Stoppt die Epidemie der durch Hass motivierten Verbrechen

von Ron Kronish, Uebersetzung von Chagit Lyssy
Publiziert erst auf Englisch in Times of Israel  am April 29

 

Die Epidemie der durch Hass motivierten Verbrechen in Israel muss unter Kontrolle gebracht werden. Sie muss dringend aufhören und kann nicht länger unter den Teppich gekehrt werden!

Jeden Tag, und manchmal zweimal täglich, werden Kirchen und Moscheen in Israel von Juden vandalisiert. Gestern war es eine Moschee, heute eine Kirche. Was wird morgen passieren?

Mehr als 30 Kirchen und Moscheen sind im letzten Jahr vandalisiert worden, und bisher wurde noch niemand zur Rechenschaft gezogen. Warum? Oder besser gesagt, warum nicht?

Wenn es anders herum wäre, wenn Palästinenser Synagogen und jüdische Institutionen mutwillig beschädigen würden, würden die Täter am gleichen Tag gefasst und ohne Prozess eingesperrt werden. Jeder weiss dies. Die Doppelmoral ist eindeutig und für jeden sichtbar.

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A Different Look at Iran

safe_imageby Ron Kronish

Published in the Huffington Post on April 24th 2014

We Jewish Israelis–and people from the West in general–tend to look at Iran as the enemy of the Free World, as a place where the rulers are racing towards a nuclear bomb to annihilate Israel and challenge the domination of Western culture, and as a theocratic country ruled by dictators who are bent only on evil ways. As a result, we tend to forget that there are actually human beings living there, with normal desires to lead healthy family lives, not to mention “reformers” who would like to change Iranian policy and society for the better.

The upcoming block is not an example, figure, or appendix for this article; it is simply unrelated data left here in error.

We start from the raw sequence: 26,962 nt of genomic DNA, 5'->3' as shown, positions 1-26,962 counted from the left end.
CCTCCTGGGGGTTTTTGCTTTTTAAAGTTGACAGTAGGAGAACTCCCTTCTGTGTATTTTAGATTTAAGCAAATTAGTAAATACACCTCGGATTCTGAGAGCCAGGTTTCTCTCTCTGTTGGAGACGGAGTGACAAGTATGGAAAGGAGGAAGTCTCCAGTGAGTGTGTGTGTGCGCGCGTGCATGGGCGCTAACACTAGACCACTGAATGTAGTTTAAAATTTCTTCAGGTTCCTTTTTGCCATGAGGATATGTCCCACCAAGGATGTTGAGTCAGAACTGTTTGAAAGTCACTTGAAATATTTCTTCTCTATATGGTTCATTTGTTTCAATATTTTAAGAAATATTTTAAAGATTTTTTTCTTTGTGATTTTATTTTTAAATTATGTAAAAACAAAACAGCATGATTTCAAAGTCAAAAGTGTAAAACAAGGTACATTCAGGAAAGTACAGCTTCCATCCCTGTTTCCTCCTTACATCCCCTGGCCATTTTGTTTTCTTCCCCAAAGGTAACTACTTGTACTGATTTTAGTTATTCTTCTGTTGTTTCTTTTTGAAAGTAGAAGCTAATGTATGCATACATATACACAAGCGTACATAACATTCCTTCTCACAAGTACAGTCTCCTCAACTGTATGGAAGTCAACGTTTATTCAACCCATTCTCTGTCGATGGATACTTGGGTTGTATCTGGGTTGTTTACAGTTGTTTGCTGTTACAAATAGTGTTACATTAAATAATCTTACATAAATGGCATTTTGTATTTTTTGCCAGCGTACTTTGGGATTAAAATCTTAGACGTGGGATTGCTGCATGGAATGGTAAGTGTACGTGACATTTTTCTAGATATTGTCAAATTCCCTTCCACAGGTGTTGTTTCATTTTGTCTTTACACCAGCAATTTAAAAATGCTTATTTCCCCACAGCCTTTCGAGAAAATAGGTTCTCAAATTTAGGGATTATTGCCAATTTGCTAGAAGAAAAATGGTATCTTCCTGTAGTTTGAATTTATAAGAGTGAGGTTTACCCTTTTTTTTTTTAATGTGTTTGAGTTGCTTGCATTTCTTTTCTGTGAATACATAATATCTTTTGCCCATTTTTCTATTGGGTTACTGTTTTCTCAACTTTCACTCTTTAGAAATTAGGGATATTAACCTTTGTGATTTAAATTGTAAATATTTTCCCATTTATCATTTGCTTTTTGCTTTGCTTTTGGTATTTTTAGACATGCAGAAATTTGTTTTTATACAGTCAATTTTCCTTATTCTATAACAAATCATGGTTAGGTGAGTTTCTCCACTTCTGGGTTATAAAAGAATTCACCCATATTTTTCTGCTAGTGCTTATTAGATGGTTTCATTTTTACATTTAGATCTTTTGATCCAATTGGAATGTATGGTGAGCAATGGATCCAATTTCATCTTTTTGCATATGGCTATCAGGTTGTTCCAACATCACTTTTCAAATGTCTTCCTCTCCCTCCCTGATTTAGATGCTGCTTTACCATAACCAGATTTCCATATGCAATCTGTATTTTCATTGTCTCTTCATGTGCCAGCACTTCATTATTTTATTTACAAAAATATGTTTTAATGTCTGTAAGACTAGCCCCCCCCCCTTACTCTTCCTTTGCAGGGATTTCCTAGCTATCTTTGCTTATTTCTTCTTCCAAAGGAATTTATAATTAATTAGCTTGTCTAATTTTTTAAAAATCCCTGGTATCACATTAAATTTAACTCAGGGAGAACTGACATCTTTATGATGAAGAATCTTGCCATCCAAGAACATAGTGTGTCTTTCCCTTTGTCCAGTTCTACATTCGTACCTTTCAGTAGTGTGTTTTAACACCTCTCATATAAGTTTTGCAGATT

This is why, on a recent trip to Italy, I was particularly grateful to have been given a wonderful book to read by Terence Ward entitled Searching for Hassan: A Journey to the Heart of Iran. Having just finished reading this book, which is filled with poignant personal stories and pearls of wisdom regarding Iranian culture, I must admit that a new window on classical and contemporary Persian/Iranian society has been opened for me.

I met Terry Ward and his fascinating wife Idanna Pucci at the World Assembly of Religions for Peace in Vienna last November. Over dinner one night, with mutual friends, we began to learn about each other’s personal stories and we struck up a friendship. When I let them know that I would be in Italy for an interreligious conference in March, they invited me (and my wife Amy) to visit them in Florence. So, after our conference ended in Rome, we spent two memorable days with them in Idanna’s home city, the enchanting and inspiring city of Florence, and we heard lots more personal stories, especially those of their recent visit to Iran, only a few months ago, as well as some memoirs of Ward’s growing up in Teheran with his brothers and their parents in the 1960s (before the revolution that ousted the Shah of Iran from power in 1979).

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